By RICARDO WELLS
Tribune Staff Reporter
THE findings of various research studies carried out on the elements of life at the Bahamas Department of Correctional Services were yesterday presented and detailed during a one day symposium hosted at the University of the Bahamas.
Researchers, guided by the principles established by a 2016 Inter-American Development (IDB) study of 350 inmates, examined a range of factors stemming from prisoner psyche, conditions at the BDCS and the country's legal system.
The initial IDB study was carried out through the Probation and Parole Steering Committee.
UB Director of Institutional Straightening and Accreditation William Fielding called the symposium "an ideal step" for the developing university which continues to expand its reach into the social fibre of the Bahamas.
Applauding the research on display Wednesday, Mr Fielding said the one day symposium, at its core, aimed to lend to the extensive debate surrounding the life, incarceration and expected rehabilitation of Bahamians citizens that run afoul of the law.
"During the past year, we have had a team of faculty looking at different elements regarding life in prison; whether it is prison health, use of illegal drugs in prison and even the dynamics of the prison's economy," Mr Fielding said.
"As we look to further research here at the university, these sorts of projects will have to continue because they not only help us improve, but it lends to the development of the overall country.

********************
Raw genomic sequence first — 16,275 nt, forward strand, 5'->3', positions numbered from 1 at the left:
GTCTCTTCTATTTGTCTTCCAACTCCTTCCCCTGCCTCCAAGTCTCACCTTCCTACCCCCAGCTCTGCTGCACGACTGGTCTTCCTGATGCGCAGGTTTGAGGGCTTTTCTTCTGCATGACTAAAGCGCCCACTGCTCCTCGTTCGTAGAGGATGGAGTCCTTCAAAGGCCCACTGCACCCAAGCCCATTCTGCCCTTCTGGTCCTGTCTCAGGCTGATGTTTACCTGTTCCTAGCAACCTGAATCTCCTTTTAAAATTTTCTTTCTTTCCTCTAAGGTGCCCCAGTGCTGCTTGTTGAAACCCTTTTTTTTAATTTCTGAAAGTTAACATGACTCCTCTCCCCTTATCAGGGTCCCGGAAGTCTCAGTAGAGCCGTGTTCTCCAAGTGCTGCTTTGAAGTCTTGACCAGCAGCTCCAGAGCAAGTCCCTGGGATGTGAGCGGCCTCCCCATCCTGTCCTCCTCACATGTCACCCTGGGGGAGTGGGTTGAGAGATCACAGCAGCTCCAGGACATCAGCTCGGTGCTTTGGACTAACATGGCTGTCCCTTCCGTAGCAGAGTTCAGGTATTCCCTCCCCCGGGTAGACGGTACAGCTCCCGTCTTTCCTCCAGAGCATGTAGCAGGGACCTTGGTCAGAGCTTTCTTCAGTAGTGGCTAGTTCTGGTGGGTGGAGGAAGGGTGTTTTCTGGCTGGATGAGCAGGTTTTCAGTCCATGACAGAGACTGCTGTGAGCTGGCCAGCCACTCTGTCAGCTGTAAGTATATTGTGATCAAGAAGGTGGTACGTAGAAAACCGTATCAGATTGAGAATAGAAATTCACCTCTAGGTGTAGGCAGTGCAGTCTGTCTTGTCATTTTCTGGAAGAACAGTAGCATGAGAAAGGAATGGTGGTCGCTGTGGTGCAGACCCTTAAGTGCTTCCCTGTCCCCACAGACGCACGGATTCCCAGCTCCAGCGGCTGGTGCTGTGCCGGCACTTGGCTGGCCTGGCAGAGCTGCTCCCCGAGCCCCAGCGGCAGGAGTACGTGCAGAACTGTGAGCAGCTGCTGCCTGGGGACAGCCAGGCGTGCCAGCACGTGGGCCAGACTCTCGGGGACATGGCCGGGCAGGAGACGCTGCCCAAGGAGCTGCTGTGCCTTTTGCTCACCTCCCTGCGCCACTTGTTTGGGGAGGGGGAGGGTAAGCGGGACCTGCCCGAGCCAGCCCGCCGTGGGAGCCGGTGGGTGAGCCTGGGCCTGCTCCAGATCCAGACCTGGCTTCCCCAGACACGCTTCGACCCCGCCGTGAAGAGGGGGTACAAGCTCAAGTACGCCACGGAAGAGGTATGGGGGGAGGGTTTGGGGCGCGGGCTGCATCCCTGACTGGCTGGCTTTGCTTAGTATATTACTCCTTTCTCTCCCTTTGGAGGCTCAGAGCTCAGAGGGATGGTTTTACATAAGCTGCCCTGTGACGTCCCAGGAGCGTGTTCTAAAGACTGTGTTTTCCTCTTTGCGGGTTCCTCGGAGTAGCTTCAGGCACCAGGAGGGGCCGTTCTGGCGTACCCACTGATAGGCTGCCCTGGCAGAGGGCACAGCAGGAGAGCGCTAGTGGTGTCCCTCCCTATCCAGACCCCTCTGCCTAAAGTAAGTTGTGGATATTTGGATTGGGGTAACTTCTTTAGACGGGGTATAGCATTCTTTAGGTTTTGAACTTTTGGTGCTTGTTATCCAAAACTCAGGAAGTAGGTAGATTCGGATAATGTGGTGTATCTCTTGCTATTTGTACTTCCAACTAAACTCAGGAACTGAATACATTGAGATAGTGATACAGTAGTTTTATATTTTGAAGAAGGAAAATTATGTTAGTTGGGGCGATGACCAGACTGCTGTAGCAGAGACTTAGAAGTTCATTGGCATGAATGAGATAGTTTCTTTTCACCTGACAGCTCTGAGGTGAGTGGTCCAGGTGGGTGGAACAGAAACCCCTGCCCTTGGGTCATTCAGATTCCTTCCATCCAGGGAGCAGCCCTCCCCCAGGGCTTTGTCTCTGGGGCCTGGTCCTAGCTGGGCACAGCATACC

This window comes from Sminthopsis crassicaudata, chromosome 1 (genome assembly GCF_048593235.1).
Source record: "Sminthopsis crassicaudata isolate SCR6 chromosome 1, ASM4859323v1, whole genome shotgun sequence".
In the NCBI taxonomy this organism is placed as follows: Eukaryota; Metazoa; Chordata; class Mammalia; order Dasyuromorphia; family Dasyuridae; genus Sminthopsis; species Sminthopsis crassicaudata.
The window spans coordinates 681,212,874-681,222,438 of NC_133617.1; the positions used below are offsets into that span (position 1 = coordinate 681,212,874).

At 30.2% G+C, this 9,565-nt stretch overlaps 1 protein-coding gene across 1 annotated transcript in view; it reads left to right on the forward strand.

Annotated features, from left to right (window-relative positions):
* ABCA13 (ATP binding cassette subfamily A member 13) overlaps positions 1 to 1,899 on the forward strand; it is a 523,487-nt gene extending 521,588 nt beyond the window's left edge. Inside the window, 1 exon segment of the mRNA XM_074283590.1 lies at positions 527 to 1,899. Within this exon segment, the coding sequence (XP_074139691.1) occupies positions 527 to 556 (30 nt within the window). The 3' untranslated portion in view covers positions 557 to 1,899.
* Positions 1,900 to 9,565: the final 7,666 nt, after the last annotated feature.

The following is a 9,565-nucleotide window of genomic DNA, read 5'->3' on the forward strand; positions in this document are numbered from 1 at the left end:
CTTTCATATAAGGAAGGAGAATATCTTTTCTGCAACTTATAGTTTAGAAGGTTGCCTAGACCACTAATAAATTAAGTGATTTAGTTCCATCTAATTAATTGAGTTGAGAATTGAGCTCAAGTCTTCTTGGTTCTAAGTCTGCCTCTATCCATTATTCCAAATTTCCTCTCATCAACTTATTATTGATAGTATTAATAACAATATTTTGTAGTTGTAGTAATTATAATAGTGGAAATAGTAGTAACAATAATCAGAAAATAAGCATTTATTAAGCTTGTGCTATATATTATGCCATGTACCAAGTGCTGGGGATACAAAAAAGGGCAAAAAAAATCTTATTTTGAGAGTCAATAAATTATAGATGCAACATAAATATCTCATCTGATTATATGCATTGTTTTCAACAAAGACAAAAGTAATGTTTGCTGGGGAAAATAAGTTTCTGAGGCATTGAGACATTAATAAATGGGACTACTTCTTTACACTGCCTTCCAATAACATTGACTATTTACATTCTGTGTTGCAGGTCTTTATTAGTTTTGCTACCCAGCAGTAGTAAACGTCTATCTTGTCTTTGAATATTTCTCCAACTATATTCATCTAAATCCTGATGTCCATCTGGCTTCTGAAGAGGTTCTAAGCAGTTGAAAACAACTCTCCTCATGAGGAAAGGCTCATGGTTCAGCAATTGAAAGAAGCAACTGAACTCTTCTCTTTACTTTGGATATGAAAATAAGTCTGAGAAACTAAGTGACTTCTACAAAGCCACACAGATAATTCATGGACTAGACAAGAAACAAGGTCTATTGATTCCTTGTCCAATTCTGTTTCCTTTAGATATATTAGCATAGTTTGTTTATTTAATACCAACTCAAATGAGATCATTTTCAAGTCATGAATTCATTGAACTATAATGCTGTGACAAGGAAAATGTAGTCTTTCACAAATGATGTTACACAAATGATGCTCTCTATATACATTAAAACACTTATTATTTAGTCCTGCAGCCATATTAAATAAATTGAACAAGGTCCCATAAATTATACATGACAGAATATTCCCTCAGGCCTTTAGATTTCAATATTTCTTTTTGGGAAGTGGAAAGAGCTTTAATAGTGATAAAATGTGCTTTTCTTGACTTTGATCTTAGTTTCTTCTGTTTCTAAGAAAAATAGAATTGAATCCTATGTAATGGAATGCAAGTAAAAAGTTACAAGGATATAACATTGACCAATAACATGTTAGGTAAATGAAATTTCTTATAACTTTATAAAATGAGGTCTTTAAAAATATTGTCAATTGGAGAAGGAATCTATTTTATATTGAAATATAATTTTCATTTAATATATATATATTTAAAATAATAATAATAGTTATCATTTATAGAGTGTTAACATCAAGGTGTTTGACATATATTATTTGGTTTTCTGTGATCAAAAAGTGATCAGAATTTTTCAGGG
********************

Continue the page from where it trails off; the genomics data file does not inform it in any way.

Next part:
"Like most, if not all, universities aim to do," he added.
Symposium topics ranged from a spatial analysis of prisoners' prior residence and schools, where researchers assessed the spatial patterns of where current prisoners from New Providence resided and attended school prior to their imprisonment and how patterns formed are related to the socioeconomic characteristics of these neighbourhoods and perceptions of neighbourhood residents about the social capital and safety of these areas; to the family lives of inmates, which explored the expectations of inmates when being reintegrated into society and the effect their incarceration had on family and friends.
Other presentations included: "Who is the Murderer?" by noted scholar Nicolette Bethel, in which she analysed the 2015 murder rate and delved into who committed these crimes and under what circumstances were these crimes committed.
Data from the IDB survey revealed the majority of convicted murderers are young men with an incomplete high school education; are under the influence of drugs or alcohol; are armed with guns or knives and find themselves in high-stress situations such as interpersonal conflicts or criminal activity.
The presentation looked to illustrate that contrary to this received wisdom, many of those that perpetrated violent crimes were no different from those refraining from lives of crime.
Dr Bethel's report suggested that many of those incarcerated share many of the same family and community backgrounds as other residents, are almost all working at the time of their crime and are more likely than other prisoners to have been satisfied with their employment and economic situations.
Additionally, the data indicated that homicides tend not to be premeditated, but occur as by-products of tense circumstances.
Earlier this year, the former Christie administration approved recommendations from the Parole and Re-entry Steering Committee concerning rehabilitation of prisoners.
However, the recommendations which were submitted to former National Security Minister Bernard Nottage last September, were never made public.
The IDB 2016 survey report also has not been made public.